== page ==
7 signs it’s over (between you and your firm)

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“So what now?”

It’s a question I’m used to hearing from people at all levels of the food chain.

They’ve put in the hours, made compromises and sacrificed big to get to where they are today. But at some point, they’ve started to wonder whether it’s really worth sticking it out.

Only you know when it’s time to move on. But if my headline caught your attention, chances are you’ve at least thought about what the next move might be. So, if you’re on the fence about whether you need to make a clean break, here are some red flags that it’s time to move on.


  1. Staying doesn’t make financial sense

It probably seems risk, but striking out on a new path might mean you actually end up earning more. Instead of contributing to the retirement fund of the full equity partners, take a larger slice yourself. After all, some firms are now offering 70 cents in the dollar and cross-referral fees. There could be other benefits too, like being able to work fewer hours and working from home.

You may find you even have time to take that holiday that never seems to come around.


  1. You’re risking guilt by association

No matter how many hours you put in, if you’re not working for the right people, that’s energy wasted. Some firms are known for excellence in one area and not others. Ask yourself: how positive is our firm’s reputation in my practice area? Who are we being compared to? Are we being held back or even missing out on work because of the way the firm is perceived? Perhaps moving on is a better bet for your reputation.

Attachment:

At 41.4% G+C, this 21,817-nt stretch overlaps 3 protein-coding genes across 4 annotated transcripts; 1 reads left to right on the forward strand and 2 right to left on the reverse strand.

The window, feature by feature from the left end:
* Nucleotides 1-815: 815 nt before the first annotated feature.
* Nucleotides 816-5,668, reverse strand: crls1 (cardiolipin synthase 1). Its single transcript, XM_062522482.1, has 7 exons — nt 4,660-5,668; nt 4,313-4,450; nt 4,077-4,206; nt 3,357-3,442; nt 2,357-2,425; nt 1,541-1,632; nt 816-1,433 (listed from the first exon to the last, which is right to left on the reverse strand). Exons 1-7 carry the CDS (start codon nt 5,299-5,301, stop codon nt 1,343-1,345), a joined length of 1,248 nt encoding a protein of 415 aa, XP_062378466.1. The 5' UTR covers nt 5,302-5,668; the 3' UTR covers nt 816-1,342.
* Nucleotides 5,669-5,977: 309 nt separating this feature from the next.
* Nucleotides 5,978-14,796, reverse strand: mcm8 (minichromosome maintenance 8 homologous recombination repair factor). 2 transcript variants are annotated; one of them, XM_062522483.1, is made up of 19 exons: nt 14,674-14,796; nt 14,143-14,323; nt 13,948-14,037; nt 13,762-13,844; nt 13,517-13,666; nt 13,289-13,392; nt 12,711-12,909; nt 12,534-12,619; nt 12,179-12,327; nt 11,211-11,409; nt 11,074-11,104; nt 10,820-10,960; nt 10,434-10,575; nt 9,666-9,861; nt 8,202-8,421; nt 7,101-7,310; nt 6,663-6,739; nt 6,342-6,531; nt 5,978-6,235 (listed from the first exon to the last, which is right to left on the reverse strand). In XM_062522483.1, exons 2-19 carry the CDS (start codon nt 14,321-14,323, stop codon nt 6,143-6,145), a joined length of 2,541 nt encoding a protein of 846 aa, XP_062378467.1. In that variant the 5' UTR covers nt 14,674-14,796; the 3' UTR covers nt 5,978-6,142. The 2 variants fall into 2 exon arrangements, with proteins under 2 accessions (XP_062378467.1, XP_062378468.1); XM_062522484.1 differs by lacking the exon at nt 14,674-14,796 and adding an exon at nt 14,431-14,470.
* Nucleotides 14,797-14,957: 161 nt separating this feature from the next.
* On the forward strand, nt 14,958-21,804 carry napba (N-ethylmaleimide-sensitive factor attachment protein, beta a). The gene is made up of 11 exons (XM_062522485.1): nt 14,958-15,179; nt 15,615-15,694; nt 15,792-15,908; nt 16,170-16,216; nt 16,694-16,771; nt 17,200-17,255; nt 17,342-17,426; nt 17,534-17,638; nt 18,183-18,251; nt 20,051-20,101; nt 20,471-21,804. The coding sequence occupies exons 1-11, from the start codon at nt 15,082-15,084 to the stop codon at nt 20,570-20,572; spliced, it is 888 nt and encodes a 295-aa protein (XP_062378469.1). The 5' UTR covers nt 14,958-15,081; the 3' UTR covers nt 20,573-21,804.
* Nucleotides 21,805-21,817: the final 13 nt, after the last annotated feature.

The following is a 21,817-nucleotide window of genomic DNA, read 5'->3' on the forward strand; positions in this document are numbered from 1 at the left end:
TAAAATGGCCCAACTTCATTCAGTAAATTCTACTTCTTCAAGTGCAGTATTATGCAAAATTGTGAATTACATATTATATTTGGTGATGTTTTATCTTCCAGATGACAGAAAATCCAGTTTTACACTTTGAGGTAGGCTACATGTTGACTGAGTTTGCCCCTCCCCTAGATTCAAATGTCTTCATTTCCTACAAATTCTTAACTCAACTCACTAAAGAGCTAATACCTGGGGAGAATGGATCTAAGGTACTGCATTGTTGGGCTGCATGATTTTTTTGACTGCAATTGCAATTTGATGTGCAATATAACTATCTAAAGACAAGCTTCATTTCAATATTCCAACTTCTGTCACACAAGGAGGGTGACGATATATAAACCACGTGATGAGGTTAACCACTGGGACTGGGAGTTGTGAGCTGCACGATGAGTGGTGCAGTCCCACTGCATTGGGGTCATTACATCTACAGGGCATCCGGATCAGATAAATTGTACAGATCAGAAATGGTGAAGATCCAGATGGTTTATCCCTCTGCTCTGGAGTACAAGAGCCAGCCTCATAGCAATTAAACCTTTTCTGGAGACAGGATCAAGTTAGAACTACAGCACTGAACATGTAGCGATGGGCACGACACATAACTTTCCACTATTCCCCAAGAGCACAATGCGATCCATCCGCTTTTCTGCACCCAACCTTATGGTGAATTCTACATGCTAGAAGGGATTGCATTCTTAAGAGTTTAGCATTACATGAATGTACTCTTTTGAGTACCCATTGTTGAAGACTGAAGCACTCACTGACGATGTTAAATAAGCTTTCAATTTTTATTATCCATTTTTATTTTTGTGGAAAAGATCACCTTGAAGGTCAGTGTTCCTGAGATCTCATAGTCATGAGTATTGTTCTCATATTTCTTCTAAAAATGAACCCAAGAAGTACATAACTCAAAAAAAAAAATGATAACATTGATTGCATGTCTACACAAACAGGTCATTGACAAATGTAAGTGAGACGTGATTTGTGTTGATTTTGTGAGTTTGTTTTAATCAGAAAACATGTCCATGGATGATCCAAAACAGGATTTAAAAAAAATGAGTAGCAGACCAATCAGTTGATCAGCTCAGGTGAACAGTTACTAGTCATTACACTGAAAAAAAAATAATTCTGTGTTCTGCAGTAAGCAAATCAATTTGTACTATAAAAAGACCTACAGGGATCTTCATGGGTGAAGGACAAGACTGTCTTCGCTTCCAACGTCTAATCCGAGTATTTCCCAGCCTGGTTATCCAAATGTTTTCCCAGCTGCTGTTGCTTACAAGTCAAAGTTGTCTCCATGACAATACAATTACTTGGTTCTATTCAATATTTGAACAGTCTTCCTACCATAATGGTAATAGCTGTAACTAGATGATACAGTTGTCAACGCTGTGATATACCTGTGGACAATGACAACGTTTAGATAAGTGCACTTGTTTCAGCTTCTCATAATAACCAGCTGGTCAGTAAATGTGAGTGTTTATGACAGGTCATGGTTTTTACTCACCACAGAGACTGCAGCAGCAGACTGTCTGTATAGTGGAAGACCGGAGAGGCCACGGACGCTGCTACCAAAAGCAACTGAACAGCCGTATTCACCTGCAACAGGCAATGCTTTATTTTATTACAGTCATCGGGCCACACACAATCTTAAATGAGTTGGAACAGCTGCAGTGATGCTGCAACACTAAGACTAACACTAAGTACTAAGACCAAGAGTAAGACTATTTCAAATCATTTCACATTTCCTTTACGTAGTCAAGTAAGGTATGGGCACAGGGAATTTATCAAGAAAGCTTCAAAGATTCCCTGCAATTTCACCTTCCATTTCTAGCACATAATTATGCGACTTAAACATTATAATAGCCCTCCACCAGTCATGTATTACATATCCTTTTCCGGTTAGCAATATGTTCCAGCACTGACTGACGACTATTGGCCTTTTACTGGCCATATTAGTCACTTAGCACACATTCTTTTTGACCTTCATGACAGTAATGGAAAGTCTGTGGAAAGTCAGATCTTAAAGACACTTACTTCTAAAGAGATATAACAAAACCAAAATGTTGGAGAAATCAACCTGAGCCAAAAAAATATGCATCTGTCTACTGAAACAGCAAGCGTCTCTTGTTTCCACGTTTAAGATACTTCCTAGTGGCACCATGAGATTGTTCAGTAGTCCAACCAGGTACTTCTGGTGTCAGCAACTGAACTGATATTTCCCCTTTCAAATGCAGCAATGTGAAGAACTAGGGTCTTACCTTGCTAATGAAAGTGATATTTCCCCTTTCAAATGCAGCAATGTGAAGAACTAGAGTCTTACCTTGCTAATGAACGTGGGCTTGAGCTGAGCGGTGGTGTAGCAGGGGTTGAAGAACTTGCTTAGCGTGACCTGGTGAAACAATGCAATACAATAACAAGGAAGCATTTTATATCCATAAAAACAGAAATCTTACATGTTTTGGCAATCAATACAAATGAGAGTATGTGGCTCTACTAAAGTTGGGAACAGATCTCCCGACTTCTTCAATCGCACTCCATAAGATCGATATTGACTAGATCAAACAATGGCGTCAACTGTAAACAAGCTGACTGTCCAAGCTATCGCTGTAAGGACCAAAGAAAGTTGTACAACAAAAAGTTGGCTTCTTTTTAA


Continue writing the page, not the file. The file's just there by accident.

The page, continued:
1. You’re being pushed out of the main game

Managing demanding clients is one thing. Managing internal conflict is another level of stress altogether. Sometimes firm management just won’t be on your side.

Perhaps they’re excluding you from managing bigger clients because of some perceived conflict. Did you back the wrong person at the last partner’s meeting?

Politicking is part and parcel of law firm but if it is taking up too much headspace, it may be time to outgrow the petty game playing.


  1. Your firm is choked by bureaucracy

Too much paperwork and too many meetings might eat into your practice. You would be better off developing business and nurturing client relationships rather than attending endless irrelevant meeting that go nowhere. Overcomplicated workplaces can be very difficult to change. So ask yourself, do you have time to wait around while these knots are being untangled? Or do you have better things to be doing?


  1. There’s been a change in direction

When you started your current role it may have been a perfect match. But things change. If your firm decides to take things in a new direction, your areas of focus may simply not fit anymore.

Now you’re faced with a choice. Do you get on board with this new plan and compromise what you’re doing? Or do you stay true to your focus?


  1. There’s a values mismatch

This is tough because values underpin every decision, big and small. Even if your situation looks fantastic on paper, a fundamental mismatch in values or personalities will wear you down over time.

Values don’t have to be spelled out in a strategic document. You’ll know what your firm’s priorities are, and whether you can keep working towards them.


  1. You know something better could be out there

Even if you’re sure you can stick it out for another year or so, you might be missing out on golden opportunities by keeping your head in the sand. We all know the best roles are often those that go unadvertised – part of the “hidden” jobs market. Now might be time to get a proper assessment of what your opportunities are and let those enviable jobs to come to you (i.e. get headhunted) by getting to know connected recruiters in the market.

And if I can leave you with one key piece of advice, start thinking about your next move while you still have a good bargaining position and can move on your own terms and timelines.


Jason runs Elias Recruitment, a boutique legal recruitment consultancy that specialises in finding lawyers for law firms, NFPs and corporate inhouse teams. Get in touch at [email protected]

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